“The Mousetrap” celebrates 50 years at St Martin’s Theatre

“The Mousetrap” celebrates 50 years at St Martin’s Theatre
Must see  -   Theatre

When most people think of theatre productions with legendary longevity, their mind goes to Broadway. After all, the North American mecca of musicals and beyond has been home to the likes of Wicked, The Lion King, and The Phantom of the Opera, each holding decades under their belts. But even these feats pale in comparison to the well-lived and loved gem of London’s West End, Agatha Christie’s The Mousetrap.


The Mousetrap has just recently celebrated its fiftieth year at its home in St Martin’s Theatre. This alone is a grand achievement, but truly, the show has been running in the West End for seventy years, having switched over from its original home of Ambassadors Theatre after running there from 1952 to 1974. The only interruptions in its run have been two days while it moved theatres and a year and two months during the pandemic. St Martin’s is denoted by its proud neon sign for The Mousetrap and has a wooden sign within clocking how many performances have shown—now upwards of 29,500.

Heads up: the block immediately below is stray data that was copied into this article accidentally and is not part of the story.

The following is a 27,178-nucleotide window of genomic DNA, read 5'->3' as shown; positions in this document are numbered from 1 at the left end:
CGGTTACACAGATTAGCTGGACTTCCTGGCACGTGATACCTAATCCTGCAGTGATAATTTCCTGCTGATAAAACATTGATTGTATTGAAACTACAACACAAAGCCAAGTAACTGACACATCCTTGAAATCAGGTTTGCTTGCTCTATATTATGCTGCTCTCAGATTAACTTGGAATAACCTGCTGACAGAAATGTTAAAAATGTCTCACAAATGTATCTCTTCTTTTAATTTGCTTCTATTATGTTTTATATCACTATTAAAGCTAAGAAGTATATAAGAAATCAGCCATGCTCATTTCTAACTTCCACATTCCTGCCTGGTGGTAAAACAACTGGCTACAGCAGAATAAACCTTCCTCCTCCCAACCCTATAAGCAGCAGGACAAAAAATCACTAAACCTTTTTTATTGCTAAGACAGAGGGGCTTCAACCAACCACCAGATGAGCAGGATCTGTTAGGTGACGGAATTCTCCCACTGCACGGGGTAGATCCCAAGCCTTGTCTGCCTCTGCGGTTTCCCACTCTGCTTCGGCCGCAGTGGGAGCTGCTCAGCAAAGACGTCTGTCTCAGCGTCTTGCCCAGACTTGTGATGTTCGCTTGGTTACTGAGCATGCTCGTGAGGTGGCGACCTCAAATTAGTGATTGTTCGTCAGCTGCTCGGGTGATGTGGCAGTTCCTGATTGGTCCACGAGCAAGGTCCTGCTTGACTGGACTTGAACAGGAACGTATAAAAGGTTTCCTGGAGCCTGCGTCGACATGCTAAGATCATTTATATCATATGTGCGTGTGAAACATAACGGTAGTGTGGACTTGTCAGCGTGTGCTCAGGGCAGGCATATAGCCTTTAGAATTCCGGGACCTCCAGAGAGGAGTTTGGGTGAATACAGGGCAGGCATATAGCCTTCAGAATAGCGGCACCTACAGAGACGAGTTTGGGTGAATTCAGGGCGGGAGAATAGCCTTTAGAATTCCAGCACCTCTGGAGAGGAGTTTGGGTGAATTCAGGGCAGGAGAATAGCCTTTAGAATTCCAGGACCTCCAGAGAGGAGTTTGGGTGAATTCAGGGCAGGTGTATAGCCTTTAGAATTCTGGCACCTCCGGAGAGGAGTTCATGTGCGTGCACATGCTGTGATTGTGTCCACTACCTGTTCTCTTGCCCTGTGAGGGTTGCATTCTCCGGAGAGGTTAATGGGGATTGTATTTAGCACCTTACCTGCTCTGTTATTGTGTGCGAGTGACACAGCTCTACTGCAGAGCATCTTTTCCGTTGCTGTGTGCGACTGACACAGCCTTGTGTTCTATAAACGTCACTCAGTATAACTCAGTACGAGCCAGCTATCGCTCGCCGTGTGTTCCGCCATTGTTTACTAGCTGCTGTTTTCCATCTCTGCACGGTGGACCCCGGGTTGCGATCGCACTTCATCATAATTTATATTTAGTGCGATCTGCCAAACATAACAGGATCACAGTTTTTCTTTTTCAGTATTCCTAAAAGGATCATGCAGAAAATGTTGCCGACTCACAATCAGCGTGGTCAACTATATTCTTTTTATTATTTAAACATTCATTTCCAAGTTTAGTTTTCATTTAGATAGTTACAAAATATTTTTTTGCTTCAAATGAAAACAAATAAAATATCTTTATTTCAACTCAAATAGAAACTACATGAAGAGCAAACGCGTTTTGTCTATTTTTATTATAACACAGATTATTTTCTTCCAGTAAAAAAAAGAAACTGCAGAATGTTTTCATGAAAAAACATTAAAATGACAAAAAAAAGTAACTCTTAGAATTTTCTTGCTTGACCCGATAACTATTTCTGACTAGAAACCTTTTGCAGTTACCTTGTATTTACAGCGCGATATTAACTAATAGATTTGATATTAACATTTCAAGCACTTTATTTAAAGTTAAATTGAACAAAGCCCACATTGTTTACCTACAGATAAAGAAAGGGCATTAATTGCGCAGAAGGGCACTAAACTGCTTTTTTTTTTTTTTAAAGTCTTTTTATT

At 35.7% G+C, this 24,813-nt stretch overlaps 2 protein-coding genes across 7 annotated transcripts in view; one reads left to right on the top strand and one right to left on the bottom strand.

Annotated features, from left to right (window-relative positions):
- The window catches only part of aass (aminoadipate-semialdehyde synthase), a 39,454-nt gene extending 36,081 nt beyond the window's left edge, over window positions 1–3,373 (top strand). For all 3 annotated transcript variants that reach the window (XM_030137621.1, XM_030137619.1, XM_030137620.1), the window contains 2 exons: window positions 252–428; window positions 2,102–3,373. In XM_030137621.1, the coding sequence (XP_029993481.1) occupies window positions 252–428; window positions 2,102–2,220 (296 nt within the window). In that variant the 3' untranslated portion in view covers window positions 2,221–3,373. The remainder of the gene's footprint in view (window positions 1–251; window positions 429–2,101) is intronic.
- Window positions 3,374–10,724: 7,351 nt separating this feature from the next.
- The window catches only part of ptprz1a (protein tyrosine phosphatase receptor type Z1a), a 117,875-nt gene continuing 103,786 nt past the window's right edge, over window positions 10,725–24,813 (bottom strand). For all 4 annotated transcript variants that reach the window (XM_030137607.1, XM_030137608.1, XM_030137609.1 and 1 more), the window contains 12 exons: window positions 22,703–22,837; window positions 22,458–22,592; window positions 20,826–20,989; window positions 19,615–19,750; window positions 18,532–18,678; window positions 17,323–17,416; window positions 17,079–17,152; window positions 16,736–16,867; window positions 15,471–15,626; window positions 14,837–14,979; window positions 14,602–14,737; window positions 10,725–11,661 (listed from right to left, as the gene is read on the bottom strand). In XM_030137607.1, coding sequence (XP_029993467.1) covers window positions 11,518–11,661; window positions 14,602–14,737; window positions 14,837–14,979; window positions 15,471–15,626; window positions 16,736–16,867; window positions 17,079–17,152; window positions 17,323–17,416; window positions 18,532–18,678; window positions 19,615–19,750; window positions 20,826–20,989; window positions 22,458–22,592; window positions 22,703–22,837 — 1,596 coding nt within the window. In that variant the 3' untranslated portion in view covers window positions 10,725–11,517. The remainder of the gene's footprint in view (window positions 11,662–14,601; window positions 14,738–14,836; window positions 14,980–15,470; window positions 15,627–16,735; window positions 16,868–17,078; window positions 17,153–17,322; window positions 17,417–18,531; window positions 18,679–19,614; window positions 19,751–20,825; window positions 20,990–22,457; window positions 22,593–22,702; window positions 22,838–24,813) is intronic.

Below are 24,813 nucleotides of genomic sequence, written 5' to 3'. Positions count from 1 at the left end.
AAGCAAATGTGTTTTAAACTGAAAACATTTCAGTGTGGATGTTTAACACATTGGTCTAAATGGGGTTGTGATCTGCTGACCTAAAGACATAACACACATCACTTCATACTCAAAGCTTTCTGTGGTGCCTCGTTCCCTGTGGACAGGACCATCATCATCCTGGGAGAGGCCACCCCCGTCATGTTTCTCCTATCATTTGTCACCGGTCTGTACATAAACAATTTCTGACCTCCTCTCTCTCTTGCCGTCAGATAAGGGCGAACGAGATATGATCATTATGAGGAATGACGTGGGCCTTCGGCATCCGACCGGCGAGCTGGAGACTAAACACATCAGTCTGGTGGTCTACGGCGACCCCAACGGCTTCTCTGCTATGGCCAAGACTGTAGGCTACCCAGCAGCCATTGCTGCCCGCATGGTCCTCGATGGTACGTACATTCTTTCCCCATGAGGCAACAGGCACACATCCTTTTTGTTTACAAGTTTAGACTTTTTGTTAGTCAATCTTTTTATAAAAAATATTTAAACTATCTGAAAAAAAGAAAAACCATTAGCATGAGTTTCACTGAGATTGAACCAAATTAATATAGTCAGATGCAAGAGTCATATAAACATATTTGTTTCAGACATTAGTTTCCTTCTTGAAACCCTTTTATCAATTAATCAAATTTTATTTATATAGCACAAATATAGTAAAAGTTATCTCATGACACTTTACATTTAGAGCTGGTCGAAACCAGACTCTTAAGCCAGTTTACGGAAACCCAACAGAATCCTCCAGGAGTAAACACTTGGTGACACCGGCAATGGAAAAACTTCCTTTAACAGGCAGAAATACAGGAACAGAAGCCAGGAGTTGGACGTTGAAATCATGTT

Agatha Christie’s piece started out as a radio play entitled Three Blind Mice, before spinning into a short story—one that Christie demanded not be published in the UK so long as the show ran—and was inspired by the real-life death of a young boy in foster care. The Mousetrap is a whodunit murder mystery of several guests snowed in at a lodge as a woman’s murder is investigated. A standard piece of mystery work with a requisite twist ending, the sheer continuity of the show has become the true reason tourists flock to it.


While there is often dismay as to the future of theatre at large, and while there are certainly many theatrical artifacts that could do with supplanting to breathe new life into the medium, The Mousetrap is a pleasant and present reminder of an era gone by. There is little to wish it except another fifty years at home in the West End.